Ayurveda considers a seasonal routine an important cornerstone of health, year around. Balancing the nature of your local climate with lifestyle choices that offset the potential for seasonally induced imbalance is one of the simplest ways that you can protect your wellbeing. But, keep in mind that the seasons vary widely from one place to another, as do the qualities that they engender.
The seasons also affect a healthy practice. The season of cold dampness increases Kapha. The season of warm weather increases Pitta. The season of cool dryness increases Vata, as does the windy season. During the Kapha season, a practice that is more stimulating and warming is better. In the Pitta season, a practice that is cooling is best. In the Vata season, a calming practice supports greater health.
The fall brings with it a predominance of air element and prana, the vital breath, the subtle essence of life, is abundant in the atmosphere. Autumn is dry, rough, windy, erratic, cool, subtle, and clear. These are all qualities shared by Vata dosha, and because like increases like, autumn is considered a Vata season.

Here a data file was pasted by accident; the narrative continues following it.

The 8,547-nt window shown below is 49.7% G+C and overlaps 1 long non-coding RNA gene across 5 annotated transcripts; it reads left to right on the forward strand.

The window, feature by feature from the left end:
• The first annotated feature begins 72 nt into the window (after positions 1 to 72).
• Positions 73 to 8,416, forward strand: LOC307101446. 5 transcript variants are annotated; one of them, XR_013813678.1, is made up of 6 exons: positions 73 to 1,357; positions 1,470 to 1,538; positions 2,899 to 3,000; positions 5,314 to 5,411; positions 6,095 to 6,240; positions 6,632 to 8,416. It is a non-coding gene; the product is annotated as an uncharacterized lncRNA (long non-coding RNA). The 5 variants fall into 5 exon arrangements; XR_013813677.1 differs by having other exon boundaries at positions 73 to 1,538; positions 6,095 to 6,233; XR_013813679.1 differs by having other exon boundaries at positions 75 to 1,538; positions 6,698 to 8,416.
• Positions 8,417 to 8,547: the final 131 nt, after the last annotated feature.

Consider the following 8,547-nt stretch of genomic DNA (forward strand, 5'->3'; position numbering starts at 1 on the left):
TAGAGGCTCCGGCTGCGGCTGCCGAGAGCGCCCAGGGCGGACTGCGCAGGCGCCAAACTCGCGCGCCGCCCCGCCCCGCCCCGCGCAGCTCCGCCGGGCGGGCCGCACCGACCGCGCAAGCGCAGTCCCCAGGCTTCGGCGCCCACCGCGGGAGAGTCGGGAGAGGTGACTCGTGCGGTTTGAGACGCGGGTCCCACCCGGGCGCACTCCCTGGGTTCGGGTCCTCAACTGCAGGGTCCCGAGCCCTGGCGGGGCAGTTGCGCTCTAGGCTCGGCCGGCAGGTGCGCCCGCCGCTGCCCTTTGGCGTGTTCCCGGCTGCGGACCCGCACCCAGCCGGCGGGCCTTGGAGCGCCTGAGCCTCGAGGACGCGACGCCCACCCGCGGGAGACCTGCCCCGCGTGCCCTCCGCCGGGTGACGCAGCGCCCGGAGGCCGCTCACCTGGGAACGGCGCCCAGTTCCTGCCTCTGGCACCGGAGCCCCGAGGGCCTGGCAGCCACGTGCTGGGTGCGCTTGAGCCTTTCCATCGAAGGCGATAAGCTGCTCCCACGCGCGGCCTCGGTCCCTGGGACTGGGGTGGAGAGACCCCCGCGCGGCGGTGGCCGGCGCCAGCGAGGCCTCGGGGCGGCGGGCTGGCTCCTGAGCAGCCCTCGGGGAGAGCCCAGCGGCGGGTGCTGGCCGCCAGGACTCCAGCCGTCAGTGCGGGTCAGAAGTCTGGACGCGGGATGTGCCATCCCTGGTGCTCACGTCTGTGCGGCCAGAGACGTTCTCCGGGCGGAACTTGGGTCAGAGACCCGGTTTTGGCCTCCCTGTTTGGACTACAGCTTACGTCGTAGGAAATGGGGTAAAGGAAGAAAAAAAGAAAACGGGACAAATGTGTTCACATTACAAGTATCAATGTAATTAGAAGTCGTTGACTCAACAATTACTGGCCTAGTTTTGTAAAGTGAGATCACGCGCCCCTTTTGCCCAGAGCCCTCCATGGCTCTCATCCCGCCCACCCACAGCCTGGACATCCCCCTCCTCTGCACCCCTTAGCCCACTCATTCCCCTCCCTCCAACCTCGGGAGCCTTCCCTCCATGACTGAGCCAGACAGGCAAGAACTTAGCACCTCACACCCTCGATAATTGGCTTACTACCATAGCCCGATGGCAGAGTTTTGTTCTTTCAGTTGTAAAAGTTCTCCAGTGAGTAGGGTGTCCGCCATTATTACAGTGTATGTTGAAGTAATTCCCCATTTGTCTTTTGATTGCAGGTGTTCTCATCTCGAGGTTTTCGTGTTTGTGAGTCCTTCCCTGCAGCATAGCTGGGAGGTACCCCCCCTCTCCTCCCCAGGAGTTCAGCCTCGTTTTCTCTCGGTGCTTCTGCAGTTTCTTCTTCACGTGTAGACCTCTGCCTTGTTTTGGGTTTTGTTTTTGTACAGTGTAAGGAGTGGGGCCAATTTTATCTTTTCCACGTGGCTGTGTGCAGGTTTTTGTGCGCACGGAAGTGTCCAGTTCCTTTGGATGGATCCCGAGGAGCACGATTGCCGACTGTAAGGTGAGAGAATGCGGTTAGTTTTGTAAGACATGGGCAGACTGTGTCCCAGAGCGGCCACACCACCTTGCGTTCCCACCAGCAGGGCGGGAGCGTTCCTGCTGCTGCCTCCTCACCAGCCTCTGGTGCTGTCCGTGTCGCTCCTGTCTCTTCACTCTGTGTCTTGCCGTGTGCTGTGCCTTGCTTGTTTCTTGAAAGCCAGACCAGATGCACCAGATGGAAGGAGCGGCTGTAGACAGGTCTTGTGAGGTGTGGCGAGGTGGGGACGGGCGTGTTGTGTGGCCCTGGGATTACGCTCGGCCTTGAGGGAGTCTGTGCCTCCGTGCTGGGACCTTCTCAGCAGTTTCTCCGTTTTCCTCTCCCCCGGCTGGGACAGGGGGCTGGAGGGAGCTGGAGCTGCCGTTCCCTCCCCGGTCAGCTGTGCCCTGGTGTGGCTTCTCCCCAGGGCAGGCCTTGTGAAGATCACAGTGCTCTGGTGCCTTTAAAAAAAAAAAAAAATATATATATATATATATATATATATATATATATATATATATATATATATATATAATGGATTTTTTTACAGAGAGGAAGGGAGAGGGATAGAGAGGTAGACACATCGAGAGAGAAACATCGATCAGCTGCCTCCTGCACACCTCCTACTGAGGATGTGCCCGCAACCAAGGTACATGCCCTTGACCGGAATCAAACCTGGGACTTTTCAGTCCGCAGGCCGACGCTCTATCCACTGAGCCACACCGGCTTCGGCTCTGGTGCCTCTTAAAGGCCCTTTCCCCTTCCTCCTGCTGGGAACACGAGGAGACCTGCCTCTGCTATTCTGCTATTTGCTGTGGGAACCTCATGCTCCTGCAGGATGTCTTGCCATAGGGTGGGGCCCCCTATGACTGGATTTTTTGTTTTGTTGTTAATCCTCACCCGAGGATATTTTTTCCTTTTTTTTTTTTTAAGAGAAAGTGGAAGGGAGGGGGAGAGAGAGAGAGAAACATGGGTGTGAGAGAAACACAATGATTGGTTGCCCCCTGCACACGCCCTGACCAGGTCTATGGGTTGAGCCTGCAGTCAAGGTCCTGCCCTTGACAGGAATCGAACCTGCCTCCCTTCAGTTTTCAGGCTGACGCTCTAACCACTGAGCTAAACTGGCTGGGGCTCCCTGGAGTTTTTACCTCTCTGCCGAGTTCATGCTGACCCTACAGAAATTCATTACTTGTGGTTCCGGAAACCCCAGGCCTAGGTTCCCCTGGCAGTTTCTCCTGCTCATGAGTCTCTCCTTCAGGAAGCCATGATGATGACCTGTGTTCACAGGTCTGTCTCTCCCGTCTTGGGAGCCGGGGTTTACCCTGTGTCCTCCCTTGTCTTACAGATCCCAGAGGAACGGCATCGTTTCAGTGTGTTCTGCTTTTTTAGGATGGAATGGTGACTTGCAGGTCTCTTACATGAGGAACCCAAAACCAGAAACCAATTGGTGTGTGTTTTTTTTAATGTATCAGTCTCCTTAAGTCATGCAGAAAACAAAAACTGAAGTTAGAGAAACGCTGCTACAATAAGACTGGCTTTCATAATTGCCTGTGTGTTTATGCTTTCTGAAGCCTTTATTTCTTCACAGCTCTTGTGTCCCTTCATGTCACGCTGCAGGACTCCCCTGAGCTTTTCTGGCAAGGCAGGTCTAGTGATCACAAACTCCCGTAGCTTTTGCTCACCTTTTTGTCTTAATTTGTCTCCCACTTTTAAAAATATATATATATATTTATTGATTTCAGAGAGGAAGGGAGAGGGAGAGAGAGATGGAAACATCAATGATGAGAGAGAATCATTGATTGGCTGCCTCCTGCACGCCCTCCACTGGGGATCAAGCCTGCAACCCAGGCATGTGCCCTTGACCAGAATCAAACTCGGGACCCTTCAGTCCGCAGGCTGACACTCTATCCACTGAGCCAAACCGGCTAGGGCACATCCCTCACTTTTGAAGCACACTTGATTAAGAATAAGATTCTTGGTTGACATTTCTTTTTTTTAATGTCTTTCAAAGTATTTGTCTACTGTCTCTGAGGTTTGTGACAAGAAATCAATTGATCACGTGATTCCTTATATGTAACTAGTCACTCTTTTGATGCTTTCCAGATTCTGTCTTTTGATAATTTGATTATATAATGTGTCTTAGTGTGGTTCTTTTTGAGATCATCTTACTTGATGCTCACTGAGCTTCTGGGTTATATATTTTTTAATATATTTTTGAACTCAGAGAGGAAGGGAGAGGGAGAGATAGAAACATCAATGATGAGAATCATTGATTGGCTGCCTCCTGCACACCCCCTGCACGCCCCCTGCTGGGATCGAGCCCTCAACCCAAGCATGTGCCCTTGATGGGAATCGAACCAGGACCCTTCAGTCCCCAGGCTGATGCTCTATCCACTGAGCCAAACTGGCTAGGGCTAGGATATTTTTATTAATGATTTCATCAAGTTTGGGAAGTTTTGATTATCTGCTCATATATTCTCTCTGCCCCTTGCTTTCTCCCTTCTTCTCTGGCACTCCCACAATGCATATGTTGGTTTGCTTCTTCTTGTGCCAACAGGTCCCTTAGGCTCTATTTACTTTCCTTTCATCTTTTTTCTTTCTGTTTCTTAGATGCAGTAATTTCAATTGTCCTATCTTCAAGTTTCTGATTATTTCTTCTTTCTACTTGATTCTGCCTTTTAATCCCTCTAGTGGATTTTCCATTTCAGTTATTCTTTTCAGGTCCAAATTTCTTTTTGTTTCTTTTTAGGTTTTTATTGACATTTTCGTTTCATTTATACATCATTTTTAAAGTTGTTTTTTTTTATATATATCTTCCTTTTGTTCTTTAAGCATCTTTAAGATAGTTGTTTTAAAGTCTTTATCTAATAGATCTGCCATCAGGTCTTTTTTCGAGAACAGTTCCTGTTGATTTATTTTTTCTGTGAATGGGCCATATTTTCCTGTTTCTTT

Everywhere around you the natural world is withdrawing, going dormant, and embracing a long, dark, season of slumber. There is a particular stillness that characterizes winter, and with it comes a subtle invitation to redirect our own energies.
Our physiology senses a natural opportunity for a fresh, clean start; our bodies are primed to lighten things up, cleanse ourselves of any accumulated imbalances, and rejuvenate our deepest tissues. As the natural world emerges from its long winter slumber, it is common to experience a renewed sense of joy and inspiration.
Summer, like each of the seasons, arrives with its own distinct personality. Depending on your constitution, summer may increase your internal sense of harmony, or it may aggravate one of your innate tendencies.